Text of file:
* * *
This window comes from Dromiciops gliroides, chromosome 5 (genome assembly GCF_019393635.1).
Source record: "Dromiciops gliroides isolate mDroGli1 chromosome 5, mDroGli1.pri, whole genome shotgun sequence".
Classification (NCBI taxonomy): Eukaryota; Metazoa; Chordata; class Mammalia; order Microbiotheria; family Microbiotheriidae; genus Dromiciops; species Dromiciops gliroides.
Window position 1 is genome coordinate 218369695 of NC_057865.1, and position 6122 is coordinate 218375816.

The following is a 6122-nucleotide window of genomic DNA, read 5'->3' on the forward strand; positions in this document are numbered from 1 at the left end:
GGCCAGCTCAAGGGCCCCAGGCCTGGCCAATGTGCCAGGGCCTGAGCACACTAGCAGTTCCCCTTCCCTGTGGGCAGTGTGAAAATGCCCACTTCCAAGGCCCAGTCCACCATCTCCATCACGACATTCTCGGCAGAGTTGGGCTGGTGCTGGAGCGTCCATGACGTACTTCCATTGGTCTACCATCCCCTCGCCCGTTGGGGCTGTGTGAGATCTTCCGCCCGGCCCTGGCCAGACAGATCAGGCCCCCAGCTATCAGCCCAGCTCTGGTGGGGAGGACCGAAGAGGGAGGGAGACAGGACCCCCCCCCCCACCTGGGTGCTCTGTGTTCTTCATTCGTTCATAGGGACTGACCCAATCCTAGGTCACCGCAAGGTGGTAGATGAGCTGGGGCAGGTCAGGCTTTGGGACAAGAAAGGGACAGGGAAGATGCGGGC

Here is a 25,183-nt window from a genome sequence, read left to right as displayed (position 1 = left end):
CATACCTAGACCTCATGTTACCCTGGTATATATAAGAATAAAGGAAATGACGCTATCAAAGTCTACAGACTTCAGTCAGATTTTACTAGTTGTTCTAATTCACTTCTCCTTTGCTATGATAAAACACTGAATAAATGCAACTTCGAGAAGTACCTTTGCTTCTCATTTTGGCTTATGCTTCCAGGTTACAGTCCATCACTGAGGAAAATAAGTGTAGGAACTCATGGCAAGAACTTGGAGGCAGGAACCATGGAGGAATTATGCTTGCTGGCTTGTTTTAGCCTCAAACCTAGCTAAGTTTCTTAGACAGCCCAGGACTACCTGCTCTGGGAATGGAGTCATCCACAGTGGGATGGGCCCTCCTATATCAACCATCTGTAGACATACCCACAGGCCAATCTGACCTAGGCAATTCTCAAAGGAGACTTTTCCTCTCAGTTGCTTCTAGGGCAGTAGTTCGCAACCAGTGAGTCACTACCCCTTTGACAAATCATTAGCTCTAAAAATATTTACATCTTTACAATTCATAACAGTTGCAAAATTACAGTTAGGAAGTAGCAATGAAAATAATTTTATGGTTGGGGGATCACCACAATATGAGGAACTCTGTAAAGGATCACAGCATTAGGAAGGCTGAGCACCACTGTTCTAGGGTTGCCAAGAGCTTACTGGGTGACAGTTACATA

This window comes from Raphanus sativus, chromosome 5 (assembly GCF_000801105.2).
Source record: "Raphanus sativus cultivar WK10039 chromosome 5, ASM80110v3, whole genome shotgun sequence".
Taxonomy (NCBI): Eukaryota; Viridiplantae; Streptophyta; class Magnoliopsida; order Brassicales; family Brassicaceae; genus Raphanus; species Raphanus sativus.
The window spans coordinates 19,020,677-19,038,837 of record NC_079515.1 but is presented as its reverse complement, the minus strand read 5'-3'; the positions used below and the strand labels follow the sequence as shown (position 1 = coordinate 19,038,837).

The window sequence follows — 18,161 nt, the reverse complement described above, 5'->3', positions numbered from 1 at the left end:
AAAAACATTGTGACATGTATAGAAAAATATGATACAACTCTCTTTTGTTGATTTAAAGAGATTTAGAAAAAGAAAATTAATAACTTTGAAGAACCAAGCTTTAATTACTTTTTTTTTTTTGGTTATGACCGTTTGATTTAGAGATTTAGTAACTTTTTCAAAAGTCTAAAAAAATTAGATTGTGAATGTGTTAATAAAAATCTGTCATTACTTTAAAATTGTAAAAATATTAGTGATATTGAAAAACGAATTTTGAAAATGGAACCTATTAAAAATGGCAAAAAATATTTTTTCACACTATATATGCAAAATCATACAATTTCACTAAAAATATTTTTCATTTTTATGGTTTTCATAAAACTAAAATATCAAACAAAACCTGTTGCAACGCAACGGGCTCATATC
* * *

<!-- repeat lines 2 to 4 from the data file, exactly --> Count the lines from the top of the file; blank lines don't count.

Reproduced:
Source record: "Dromiciops gliroides isolate mDroGli1 chromosome 5, mDroGli1.pri, whole genome shotgun sequence".
Classification (NCBI taxonomy): Eukaryota; Metazoa; Chordata; class Mammalia; order Microbiotheria; family Microbiotheriidae; genus Dromiciops; species Dromiciops gliroides.
Window position 1 is genome coordinate 218369695 of NC_057865.1, and position 6122 is coordinate 218375816.